Nurses' Attitudes towards Continuing Formal Education: A Comparison by Level of Education and Geography

2.50
Hdl Handle:
http://hdl.handle.net/10755/201671
Type:
Presentation
Title:
Nurses' Attitudes towards Continuing Formal Education: A Comparison by Level of Education and Geography
Abstract:
(41st Biennial Convention) Quality of healthcare is a priority yet registered Nurses (RNs) are the least educated healthcare professional. The IOM report, The Future of Nursing, calls for more Baccalaureate prepared nurses and research has demonstrated that a more educated RN workforce improves quality and patient outcomes by decreasing morbidity, mortality, disciplinary actions, and medication / treatment errors. Many healthcare organization representatives, mission statements, and research priorities support these contentions.             Although a number of countries have changed their entry-into-practice standards, the majority of U.S. RNs continue to obtain an Associate Degree or Diploma. Few of these continue their formal education after licensure. Constructive attitudes toward education are motivators and are linked to positive educational outcomes. Thus, it is in the publics’ interest to invest more in enticing and enabling RNs to return to school.             The purpose of this study was to examine the attitudes of U.S. RNs, initially registered with an Associate Degree or Diploma, toward continuing formal education; whether these change over time; and if there are geographical differences. Actively licensed RNs were randomly selected to receive mailed questionnaires. The study sample closely resembled the general U.S. nurse population and instrument reliability was excellent.             This study supported the role of professional development and advanced education in overall job satisfaction and a link between salary and advanced education. Few RNs felt social pressure to return to school nor did they receive encouragement to continue their eduction during their initial nursing program. Attitudes in all categories rank barely above neutral and did not appear to change over time.             The findings in this study suggest that work needs to be done to improve RNs’ attitudes toward continuing formal education and research needs to be undertaken to understand what would entice them back to school. Some suggestions for support and improving RNs’ attitudes
Keywords:
attitudes; BSN education; continuing education
Repository Posting Date:
11-Jan-2012
Date of Publication:
4-Jan-2012
Sponsors:
Sigma Theta Tau International

Full metadata record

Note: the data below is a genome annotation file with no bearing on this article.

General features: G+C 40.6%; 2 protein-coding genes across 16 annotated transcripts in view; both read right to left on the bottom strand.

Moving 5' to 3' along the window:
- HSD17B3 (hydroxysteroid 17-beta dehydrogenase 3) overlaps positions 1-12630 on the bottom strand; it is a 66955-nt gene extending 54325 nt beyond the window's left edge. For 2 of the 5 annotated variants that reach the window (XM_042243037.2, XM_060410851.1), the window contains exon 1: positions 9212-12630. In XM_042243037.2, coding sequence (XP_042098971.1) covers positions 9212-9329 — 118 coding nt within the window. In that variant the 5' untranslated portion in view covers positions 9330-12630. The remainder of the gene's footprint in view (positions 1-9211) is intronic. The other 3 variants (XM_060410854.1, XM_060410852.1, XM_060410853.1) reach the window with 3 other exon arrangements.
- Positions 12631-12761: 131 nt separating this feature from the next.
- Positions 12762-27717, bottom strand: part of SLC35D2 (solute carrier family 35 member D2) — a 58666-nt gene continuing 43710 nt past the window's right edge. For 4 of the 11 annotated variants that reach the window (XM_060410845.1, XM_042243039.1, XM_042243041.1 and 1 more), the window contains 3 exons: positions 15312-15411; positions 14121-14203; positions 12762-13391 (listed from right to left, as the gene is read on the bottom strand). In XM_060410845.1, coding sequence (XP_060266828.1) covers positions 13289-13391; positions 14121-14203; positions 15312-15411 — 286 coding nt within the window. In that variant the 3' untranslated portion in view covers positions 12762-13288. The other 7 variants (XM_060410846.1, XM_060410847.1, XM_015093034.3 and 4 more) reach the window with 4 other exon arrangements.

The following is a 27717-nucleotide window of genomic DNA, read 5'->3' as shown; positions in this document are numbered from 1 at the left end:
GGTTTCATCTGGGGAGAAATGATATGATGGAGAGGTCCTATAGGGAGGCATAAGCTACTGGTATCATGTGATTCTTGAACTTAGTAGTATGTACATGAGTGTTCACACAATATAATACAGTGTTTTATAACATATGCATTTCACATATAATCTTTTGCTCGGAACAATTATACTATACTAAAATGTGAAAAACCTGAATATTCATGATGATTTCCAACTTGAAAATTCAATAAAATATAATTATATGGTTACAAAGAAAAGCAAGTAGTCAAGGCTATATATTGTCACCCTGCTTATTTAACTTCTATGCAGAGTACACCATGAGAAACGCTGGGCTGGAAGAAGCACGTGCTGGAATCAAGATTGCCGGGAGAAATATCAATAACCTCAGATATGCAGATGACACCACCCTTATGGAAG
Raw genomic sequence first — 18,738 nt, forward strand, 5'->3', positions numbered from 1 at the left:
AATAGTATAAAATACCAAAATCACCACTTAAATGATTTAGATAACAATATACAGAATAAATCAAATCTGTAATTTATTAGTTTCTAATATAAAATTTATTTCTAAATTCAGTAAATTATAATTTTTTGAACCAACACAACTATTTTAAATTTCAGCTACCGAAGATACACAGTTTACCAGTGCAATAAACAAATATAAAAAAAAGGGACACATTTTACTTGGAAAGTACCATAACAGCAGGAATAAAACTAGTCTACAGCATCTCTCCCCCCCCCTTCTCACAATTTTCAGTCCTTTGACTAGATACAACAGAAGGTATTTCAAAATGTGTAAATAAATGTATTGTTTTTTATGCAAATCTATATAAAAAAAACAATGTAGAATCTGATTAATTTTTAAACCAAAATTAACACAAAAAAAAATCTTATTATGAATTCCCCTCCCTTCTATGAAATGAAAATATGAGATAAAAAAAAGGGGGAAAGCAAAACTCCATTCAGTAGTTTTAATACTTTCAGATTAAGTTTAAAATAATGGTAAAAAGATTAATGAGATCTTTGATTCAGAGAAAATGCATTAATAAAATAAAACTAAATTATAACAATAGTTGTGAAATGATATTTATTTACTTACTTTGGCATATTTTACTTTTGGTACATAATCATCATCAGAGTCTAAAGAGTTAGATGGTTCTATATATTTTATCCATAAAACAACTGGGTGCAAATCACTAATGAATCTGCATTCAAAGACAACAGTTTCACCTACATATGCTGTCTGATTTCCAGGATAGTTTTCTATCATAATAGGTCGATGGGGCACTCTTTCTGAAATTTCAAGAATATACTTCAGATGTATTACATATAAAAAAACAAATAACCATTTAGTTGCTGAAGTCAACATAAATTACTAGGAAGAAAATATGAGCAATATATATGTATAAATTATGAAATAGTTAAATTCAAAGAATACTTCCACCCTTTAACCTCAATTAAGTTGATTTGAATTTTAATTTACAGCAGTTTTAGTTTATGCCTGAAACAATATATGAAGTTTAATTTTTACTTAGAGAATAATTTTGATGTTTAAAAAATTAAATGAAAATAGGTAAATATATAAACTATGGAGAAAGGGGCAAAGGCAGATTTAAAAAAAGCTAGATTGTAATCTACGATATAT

DC FieldValue Language
dc.typePresentationen_GB
dc.titleNurses' Attitudes towards Continuing Formal Education: A Comparison by Level of Education and Geographyen_GB
dc.identifier.urihttp://hdl.handle.net/10755/201671-
dc.description.abstract(41st Biennial Convention) Quality of healthcare is a priority yet registered Nurses (RNs) are the least educated healthcare professional. The IOM report, The Future of Nursing, calls for more Baccalaureate prepared nurses and research has demonstrated that a more educated RN workforce improves quality and patient outcomes by decreasing morbidity, mortality, disciplinary actions, and medication / treatment errors. Many healthcare organization representatives, mission statements, and research priorities support these contentions.             Although a number of countries have changed their entry-into-practice standards, the majority of U.S. RNs continue to obtain an Associate Degree or Diploma. Few of these continue their formal education after licensure. Constructive attitudes toward education are motivators and are linked to positive educational outcomes. Thus, it is in the publics’ interest to invest more in enticing and enabling RNs to return to school.             The purpose of this study was to examine the attitudes of U.S. RNs, initially registered with an Associate Degree or Diploma, toward continuing formal education; whether these change over time; and if there are geographical differences. Actively licensed RNs were randomly selected to receive mailed questionnaires. The study sample closely resembled the general U.S. nurse population and instrument reliability was excellent.             This study supported the role of professional development and advanced education in overall job satisfaction and a link between salary and advanced education. Few RNs felt social pressure to return to school nor did they receive encouragement to continue their eduction during their initial nursing program. Attitudes in all categories rank barely above neutral and did not appear to change over time.             The findings in this study suggest that work needs to be done to improve RNs’ attitudes toward continuing formal education and research needs to be undertaken to understand what would entice them back to school. Some suggestions for support and improving RNs’ attitudesen_GB
dc.subjectattitudesen_GB
dc.subjectBSN educationen_GB
dc.subjectcontinuing educationen_GB
dc.date.available2012-01-11T10:46:28Z-
dc.date.issued2012-01-04en_GB
dc.date.accessioned2012-01-11T10:46:28Z-
dc.description.sponsorshipSigma Theta Tau Internationalen_GB
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